Birds and Snakes and Aeroplanes, Part 19

“But the dancing plagues aren’t the only form of dance the Black Death inspired. Following the devastation of the Black Death, art and allegorical literature took up the theme of dance as well. As early as 1424, we find artistic renderings of the Danse Macabre, also known as the Dance of Death. In the Danse Macabre, Death, depicted as a dancing skeleton, leads people from all walks of life in a final, fatal dance to the grave. Despite one’s wealth or power or lack of either, all must join in the Danse Macabre.”

Lets do it
Lets dance
Lets dance across the floor
Yeah lets do it
Lets dance
Lets do it some more

Birds and Snakes and Aeroplanes, Part 18

“That kind of naive optimism in the face of encroaching disaster is a pitfall of owning a human brain, several experts on the psychology of risk perception told me recently.

People have trouble appraising exponentially growing problems, seeing exactly how they themselves might be affected, and understanding the best way to help when disaster arrives. Our brains aren’t designed to anticipate threats such as pandemics, which allows the tiny, brainless pathogens to get the upper hand as we fumble along.

The only way to counteract these biases, experts say, is to prepare ahead of time. Which is, alas, something the United States also failed to do.”

Tell you once,
I’m gonna tell you twice
Everything that I do,
Watch me,
Heed my advice

Baby, I Need Something I Can Feel

It’s a dull, cloudy day here at Rancho DeNada, partially because of the weather.

That’s the gun range. Which I rebuilt after some assholes destroyed it. Picasso said every act of creation begins with an act of destruction. Maybe so.

Let’s tear some shit up.

Delaney wants to rescue old dogs and keep them out here on the farm. I told her one old dog out here waiting to be rescued is enough. Maybe I need one of those posters. It would look something like this. And sound something like this.

I can hear the Chuck-will’s widow over by the corner pond. He hangs out over there, I hang out over here. Sometimes we hear each other. I heard the coyotes earlier. Again.

I momentarily forgot how much I dig Jimbo Mathus‘ music. Then I heard this today.

Come find me, and we’ll have a good ole time.

I can’t even imagine what the end of this COVID-19 situation is going to look like. I’m not even sure how I want it to look.

But it’s going to be different. For sure.

Birds and Snakes and Aeroplanes, Part 17

“Oliver made sure to tell her professor her parents were divorced prior to introducing the two. The mother-daughter duo did a practice run before the office hour call to make sure they executed the plan smoothly.”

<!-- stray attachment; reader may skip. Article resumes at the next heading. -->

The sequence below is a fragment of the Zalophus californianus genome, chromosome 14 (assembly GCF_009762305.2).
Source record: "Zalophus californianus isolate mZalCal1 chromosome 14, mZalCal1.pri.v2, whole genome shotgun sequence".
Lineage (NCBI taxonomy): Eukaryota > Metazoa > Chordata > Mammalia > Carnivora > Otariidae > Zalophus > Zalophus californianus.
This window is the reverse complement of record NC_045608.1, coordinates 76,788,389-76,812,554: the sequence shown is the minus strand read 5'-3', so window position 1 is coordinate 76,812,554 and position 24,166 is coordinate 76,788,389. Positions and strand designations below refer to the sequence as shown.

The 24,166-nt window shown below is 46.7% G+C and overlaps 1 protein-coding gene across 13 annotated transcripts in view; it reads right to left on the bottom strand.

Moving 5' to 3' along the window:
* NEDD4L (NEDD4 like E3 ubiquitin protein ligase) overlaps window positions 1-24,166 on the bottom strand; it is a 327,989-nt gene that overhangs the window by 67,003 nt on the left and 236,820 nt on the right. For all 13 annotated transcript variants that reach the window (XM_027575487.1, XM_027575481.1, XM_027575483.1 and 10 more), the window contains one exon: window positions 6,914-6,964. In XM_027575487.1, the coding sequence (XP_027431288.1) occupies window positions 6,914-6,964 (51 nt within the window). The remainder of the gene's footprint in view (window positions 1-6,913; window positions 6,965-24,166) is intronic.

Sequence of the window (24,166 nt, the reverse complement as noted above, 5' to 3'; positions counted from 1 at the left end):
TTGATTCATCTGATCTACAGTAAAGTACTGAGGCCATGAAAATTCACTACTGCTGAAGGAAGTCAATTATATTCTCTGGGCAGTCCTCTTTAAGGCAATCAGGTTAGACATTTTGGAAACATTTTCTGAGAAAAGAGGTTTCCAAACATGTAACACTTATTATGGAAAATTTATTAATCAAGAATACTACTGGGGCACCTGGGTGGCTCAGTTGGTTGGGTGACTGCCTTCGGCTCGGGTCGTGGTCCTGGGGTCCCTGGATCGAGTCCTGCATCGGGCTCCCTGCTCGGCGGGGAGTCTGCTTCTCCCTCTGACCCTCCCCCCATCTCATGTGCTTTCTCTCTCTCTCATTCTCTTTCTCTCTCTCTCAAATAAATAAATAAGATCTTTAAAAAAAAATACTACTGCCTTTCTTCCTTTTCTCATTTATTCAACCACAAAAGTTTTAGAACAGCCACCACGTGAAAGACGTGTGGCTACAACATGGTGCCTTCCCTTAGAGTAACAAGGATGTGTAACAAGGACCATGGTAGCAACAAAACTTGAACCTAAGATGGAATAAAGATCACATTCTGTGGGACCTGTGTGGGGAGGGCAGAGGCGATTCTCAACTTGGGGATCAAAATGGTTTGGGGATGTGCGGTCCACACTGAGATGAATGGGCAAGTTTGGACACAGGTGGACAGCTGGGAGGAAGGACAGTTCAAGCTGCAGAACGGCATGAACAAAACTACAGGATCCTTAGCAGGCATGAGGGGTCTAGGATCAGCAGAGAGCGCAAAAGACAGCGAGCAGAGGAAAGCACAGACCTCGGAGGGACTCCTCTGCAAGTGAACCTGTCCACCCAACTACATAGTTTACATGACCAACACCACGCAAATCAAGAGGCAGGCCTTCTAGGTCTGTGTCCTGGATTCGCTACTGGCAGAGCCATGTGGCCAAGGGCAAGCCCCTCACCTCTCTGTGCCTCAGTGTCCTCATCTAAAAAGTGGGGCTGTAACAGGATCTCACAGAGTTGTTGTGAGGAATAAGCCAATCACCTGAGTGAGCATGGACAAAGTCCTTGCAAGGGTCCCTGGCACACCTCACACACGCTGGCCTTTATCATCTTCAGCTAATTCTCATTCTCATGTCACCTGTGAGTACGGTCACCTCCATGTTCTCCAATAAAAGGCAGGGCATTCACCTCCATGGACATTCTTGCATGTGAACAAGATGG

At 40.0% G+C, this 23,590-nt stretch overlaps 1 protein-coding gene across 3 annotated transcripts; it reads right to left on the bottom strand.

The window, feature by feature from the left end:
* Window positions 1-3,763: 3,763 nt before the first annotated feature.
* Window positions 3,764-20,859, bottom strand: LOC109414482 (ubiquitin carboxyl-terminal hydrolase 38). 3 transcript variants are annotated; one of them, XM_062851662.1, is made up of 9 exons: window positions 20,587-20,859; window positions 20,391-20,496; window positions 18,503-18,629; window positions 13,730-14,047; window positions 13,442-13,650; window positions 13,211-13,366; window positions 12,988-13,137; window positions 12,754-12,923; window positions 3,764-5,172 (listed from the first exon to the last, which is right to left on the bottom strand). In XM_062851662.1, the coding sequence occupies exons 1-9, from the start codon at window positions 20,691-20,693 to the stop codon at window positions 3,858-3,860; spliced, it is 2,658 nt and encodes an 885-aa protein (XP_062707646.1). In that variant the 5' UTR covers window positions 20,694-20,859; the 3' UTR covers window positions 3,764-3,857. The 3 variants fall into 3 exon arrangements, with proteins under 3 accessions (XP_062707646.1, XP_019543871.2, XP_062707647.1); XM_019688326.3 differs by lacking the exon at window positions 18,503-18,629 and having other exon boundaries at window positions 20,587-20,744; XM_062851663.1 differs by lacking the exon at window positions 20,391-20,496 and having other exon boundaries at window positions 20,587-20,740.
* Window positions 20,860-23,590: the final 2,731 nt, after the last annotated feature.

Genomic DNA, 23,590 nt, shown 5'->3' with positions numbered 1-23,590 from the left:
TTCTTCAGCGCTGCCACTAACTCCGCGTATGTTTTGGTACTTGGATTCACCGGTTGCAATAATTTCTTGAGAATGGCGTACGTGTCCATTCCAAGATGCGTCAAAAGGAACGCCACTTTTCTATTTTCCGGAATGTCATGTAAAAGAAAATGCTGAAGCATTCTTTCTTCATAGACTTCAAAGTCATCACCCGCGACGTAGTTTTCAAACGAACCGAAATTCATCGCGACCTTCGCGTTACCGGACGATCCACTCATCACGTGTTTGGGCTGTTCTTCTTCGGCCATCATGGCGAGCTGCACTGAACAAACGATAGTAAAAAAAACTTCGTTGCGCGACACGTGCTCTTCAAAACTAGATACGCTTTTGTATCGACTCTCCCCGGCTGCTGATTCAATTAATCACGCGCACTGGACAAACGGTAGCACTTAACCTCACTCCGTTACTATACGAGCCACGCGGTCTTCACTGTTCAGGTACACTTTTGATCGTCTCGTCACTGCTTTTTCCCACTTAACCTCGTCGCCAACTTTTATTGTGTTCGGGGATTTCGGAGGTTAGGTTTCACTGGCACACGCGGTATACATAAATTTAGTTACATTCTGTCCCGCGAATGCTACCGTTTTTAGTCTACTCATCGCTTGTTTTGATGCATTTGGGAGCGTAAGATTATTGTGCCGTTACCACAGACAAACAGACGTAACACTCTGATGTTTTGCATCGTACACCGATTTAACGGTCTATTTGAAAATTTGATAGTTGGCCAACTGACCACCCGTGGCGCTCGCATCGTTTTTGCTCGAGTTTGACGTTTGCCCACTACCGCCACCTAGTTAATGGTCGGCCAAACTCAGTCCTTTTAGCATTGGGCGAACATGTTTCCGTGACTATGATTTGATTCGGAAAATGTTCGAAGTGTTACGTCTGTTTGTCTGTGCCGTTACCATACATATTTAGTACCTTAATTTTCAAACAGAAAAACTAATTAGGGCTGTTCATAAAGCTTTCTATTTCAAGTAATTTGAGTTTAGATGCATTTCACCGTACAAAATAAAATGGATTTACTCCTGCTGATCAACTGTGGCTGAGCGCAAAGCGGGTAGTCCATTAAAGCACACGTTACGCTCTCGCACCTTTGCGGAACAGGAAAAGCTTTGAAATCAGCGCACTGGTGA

Girls with curls and big long locks
And beatnik chicks just wearing their smocks
Walking high and mighty like she’s number one
(She thinks she’s the passionate one)

Birds and Snakes and Aeroplanes, Part 16

“It did not have to be this way. If the Trump administration had not bungled testing, if it were not to this day jerking and lurching in obedience to the president’s latest ego demand, we could by now begin to see the way to a safer reopening in the next few weeks.

As is, the United States will be nearly as blind in May as it was in March. The testing regime remains bottlenecked and slow. Contact tracing barely exists. The people called back to work in the next few weeks will wear masks and stand farther apart from one another. But we are nowhere near the point of promptly identifying sick workers and effectively isolating them while they remain infectious.”

Leaders take us far away from ecology
With mythology and astrology
Has got some words to say
About the way we live today
Why can’t we learn to love each other
It’s time to turn a new face
To the whole world wide human race

Birds and Snakes and Aeroplanes, Part 15

“The White House on Thursday issued guidelines to states outlining a three-tiered approach to relaxing social distancing measures. But while Trump boasted of the country’s comeback from the coronavirus’ grip, health care authorities say that rushing to reopen the economy without adequate measures like widespread testing could have disastrous implications on containing the virus.”

But they bobbed and weaved,
And smiled at you with their yellowing teeth
When things unravel, who will be there with the needle?
It’s plain to see why there’s two kinds of laughter in the world 

Birds and Snakes and Aeroplanes, Part 14

“The precautions that kept Avtges away from his wife of 61 years took an emotional toll on him, his family said, and it pained them to see him upset. So last week, with the help of a friend and some acquaintances, they pulled together an unconventional plan to get the couple back together.”

A lovestruck Romeo sang the streets of serenade
Laying everybody low with a love song that he made
Finds a streetlight, steps out of the shade
Says something like, “You and me, babe, how about it?”

Birds and Snakes and Aeroplanes, Part 12

“But the doctors generally offer the same advice before proceeding. ‘Now is the time to call your loved ones and tell them all the things you want to say,’ one doctor at NewYork-Presbyterian Hospital/Weill Cornell hospital said he tells his coronavirus patients before they are intubated. ‘I’ll come back in 15 minutes.'”

I gotta go, I gotta go
And you said, “Please stay, I want to, I want to,
I want a drink of water, I want a drink of water,
Go in the kitchen get me a drink of water.”
I said, “I gotta go, I gotta go, baby.”
I said, “I’ll send, I’ll send somebody around here later.
You know we got John comin’ around here later
With a bottle of wine for you, baby – but I gotta go.”